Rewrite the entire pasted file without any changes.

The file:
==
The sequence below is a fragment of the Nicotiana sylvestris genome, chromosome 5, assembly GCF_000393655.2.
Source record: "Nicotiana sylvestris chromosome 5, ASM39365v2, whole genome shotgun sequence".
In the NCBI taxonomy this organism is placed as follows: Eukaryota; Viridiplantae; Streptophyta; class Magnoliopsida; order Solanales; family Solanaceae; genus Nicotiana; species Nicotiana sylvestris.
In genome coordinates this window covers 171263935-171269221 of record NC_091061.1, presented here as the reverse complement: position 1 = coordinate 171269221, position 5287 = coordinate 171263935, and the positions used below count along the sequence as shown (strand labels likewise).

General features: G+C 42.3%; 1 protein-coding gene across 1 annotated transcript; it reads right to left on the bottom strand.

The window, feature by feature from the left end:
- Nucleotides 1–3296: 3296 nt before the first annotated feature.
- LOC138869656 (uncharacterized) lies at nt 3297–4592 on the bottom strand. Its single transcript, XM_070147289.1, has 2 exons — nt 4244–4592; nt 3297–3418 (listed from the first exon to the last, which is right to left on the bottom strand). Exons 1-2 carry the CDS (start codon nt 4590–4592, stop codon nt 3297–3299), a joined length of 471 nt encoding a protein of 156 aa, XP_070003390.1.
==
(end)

The sequence below is a fragment of the Nicotiana sylvestris genome, chromosome 5, assembly GCF_000393655.2.
Source record: "Nicotiana sylvestris chromosome 5, ASM39365v2, whole genome shotgun sequence".
In the NCBI taxonomy this organism is placed as follows: Eukaryota; Viridiplantae; Streptophyta; class Magnoliopsida; order Solanales; family Solanaceae; genus Nicotiana; species Nicotiana sylvestris.
In genome coordinates this window covers 171263935-171269221 of record NC_091061.1, presented here as the reverse complement: position 1 = coordinate 171269221, position 5287 = coordinate 171263935, and the positions used below count along the sequence as shown (strand labels likewise).

General features: G+C 42.3%; 1 protein-coding gene across 1 annotated transcript; it reads right to left on the bottom strand.

The window, feature by feature from the left end:
- Nucleotides 1–3296: 3296 nt before the first annotated feature.
- LOC138869656 (uncharacterized) lies at nt 3297–4592 on the bottom strand. Its single transcript, XM_070147289.1, has 2 exons — nt 4244–4592; nt 3297–3418 (listed from the first exon to the last, which is right to left on the bottom strand). Exons 1-2 carry the CDS (start codon nt 4590–4592, stop codon nt 3297–3299), a joined length of 471 nt encoding a protein of 156 aa, XP_070003390.1.